Dignity is a valuable commodity when you’re poor, because there are so many mechanisms in place to try and take that from you. I get so irritated when people say that all poor people are lazy and that they want handouts and feel a sense of entitlement. Entitled to what, exactly? Humiliation, hopelessness, hunger and despair? While that may be the case for a pathetic few, the vast majority of us who are struggling would do anything to have it otherwise. In fact, it has been my experience that most poor people work harder than the rest of society. They just get fewer returns for a variety of reasons. Who works harder? A CEO of a fortune 500 company, or someone who is digging ditches in the hot sun?

If you don’t have your health or educational opportunities or a stable family unit, you often wind up at the bottom of the societal heap. Someone always has to be at the bottom, or the people at the top have nothing on which to stand.

I’d like to think that most of us make efforts to help those in need. I read somewhere that poor people tend to donate a larger percentage of their income to charity than rich people do. That says quite a bit. And there are so many worthy causes out there that there is ample opportunity to be generous.

I would like to make a personal appeal to all of you. When you do choose a charity, please choose one that allows people to maintain their dignity. Most people do not want you to throw your money or food at them and then walk away. They want to be able to lift themselves up. Sometimes they just need a helping hand to start them on their way. Donate to programs that give people job skills. Donate to groups that help restore people’s health so they can become active participants in their communities. Donate to organizations that allow people to become self-sufficient.

Here are my two favorite charities:

  • Heifer International. I often suspect that this organization would be much more popular and well known if it didn’t have such a goofy name, but the amazing work they do makes up for that faux pas. It takes your donations and buys livestock with it. Cows, ducks, goats, llamas, honey bees, you name it. These animals can provide lifesaving income and sources of food for families throughout the world. But here’s what makes this group even more amazing to me: they don’t just hand someone a cow and then walk away. They train them in the best ways to keep this cow healthy. They teach them to run a business selling the milk. And best of all, they require that they breed the animal and provide a calf or two to other families in need, so the cycle continues. Those who are helped obtain skills that will sustain them for a lifetime, and then they, too, become helpers. There is nothing more dignified than that. One donation to Heifer International can cause a positive ripple effect that will go on for years.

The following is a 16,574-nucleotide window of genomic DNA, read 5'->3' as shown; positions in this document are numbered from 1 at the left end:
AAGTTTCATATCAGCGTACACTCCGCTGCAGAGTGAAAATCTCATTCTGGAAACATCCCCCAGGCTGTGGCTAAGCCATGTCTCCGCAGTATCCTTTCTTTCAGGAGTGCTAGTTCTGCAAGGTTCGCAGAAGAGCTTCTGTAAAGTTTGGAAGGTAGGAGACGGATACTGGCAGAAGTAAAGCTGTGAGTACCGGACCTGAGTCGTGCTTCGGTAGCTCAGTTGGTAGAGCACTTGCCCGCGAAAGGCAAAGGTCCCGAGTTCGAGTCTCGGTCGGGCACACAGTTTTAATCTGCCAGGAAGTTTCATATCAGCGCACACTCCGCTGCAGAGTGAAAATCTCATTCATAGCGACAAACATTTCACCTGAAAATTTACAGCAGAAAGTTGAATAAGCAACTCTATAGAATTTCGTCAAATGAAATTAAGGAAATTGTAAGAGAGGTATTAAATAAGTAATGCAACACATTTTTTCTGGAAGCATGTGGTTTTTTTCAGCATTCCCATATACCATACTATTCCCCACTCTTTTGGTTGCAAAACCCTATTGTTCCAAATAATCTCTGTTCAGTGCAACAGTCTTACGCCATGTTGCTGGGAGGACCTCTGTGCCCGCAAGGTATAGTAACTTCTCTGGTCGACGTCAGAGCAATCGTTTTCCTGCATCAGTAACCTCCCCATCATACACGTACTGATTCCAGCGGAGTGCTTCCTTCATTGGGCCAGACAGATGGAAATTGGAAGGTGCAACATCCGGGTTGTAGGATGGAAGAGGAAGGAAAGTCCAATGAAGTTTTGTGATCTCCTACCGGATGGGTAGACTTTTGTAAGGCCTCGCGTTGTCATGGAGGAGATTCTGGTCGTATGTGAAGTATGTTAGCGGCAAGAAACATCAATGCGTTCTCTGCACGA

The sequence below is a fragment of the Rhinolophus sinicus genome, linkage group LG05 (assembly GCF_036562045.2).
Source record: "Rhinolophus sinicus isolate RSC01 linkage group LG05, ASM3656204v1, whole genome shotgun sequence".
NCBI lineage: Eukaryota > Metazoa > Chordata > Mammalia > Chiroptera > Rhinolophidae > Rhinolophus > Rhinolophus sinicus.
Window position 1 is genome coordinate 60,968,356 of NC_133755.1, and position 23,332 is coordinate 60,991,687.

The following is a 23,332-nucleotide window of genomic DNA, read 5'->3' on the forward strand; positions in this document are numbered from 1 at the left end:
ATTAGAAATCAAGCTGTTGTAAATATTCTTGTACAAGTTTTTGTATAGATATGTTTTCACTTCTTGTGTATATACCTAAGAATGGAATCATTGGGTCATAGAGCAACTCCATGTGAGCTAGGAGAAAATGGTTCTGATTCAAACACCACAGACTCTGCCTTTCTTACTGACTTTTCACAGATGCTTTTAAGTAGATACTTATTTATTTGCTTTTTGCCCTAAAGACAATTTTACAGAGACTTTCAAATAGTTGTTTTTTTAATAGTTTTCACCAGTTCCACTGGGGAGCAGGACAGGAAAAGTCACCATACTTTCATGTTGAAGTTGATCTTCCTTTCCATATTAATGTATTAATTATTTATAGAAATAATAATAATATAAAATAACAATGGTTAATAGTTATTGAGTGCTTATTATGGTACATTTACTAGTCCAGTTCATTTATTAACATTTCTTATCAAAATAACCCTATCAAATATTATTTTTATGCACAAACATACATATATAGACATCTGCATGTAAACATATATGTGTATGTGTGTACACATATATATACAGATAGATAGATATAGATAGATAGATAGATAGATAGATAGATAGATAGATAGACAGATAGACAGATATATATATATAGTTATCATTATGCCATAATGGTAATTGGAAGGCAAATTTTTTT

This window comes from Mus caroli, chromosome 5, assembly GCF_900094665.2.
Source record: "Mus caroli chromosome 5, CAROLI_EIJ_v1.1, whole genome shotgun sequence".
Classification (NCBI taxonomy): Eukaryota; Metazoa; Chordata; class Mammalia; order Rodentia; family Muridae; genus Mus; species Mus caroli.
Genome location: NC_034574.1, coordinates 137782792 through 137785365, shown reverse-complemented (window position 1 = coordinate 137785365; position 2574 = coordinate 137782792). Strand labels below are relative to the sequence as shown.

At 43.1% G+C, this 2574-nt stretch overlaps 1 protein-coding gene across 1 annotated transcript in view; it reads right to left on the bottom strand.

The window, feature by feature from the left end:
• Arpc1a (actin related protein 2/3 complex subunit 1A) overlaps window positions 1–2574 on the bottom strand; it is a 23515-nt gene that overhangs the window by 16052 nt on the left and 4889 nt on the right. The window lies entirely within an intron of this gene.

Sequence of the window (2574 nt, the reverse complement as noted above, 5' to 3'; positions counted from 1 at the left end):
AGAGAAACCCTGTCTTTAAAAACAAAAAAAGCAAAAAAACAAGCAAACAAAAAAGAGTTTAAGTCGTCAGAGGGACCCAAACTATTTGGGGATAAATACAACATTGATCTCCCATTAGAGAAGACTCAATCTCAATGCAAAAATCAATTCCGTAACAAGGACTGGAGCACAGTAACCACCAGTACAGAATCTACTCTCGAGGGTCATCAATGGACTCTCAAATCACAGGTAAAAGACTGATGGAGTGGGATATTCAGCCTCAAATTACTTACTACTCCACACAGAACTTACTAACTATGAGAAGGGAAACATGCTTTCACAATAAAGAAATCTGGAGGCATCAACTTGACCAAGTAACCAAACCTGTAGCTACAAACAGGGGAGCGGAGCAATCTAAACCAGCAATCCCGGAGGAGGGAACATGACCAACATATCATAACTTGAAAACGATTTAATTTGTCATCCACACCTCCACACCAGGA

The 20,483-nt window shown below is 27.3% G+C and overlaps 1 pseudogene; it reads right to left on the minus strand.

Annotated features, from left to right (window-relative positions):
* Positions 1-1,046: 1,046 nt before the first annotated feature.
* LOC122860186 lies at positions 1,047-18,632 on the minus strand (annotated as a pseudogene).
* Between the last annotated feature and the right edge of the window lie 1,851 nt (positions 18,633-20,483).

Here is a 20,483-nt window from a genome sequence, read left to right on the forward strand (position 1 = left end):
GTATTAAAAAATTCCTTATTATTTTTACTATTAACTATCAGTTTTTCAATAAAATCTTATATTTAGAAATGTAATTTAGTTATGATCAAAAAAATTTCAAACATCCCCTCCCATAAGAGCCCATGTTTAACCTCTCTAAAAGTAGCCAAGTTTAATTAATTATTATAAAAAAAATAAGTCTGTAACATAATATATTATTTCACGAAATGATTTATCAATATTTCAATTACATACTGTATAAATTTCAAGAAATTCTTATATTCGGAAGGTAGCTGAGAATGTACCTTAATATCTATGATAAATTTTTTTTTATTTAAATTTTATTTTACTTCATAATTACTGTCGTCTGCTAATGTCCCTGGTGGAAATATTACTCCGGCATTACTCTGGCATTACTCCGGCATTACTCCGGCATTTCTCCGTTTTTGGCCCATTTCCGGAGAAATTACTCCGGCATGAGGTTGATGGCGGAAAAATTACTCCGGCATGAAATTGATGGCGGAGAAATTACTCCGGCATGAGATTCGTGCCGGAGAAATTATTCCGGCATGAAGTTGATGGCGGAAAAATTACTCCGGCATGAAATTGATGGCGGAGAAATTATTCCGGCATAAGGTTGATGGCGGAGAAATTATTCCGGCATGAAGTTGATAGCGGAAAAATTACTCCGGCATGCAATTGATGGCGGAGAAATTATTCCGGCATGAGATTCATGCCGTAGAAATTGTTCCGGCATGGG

Heifer

  • Kiva.org. Technically this isn’t even a charity, so if you’re simply looking for a tax write off, you may want to steer clear of this one. Kiva is actually a micro loan organization, so any money you put into it you will get back. Their default rate is so incredibly low that I’ve never lost a penny in the 7 years that I have participated. In that time I’ve made 41 loans to people in 31 countries. Here’s an example of how it works. Maria in Ecuador is a single mother who has a tiny little shop that she runs out of her home. In it she sells children’s clothing. She has noticed that the farmers in her area don’t have a convenient source for heavy duty pants to wear while working in the field. She wants to expand her inventory to include these items, but she needs a loan. You make a loan to Maria, in increments of 25 dollars. Perhaps you and 23 other people around the world contribute to it. Maria then pays you back, and you have the satisfaction of knowing that you’ve expanded her business, increased her income and improved the lives of everyone in her family. That’s a great feeling, so if you’re like me, you’ll take that same 25 dollars that you loaned to Maria and you’ll loan it to yet another person. Loaning that same money over and over and over again throughout the years, I’ve actually given $1,150.00 in loans and yet have only tied up $25.00 in actual money, which I can get back if I ever need to. What seems like a tiny amount of money can make a huge difference in the life of someone who lives on a dollar a day.

kiva

The beauty of participating in both these programs is that you get to feel all warm and fuzzy and the people you help get to keep their dignity and lift themselves up. How can you beat that?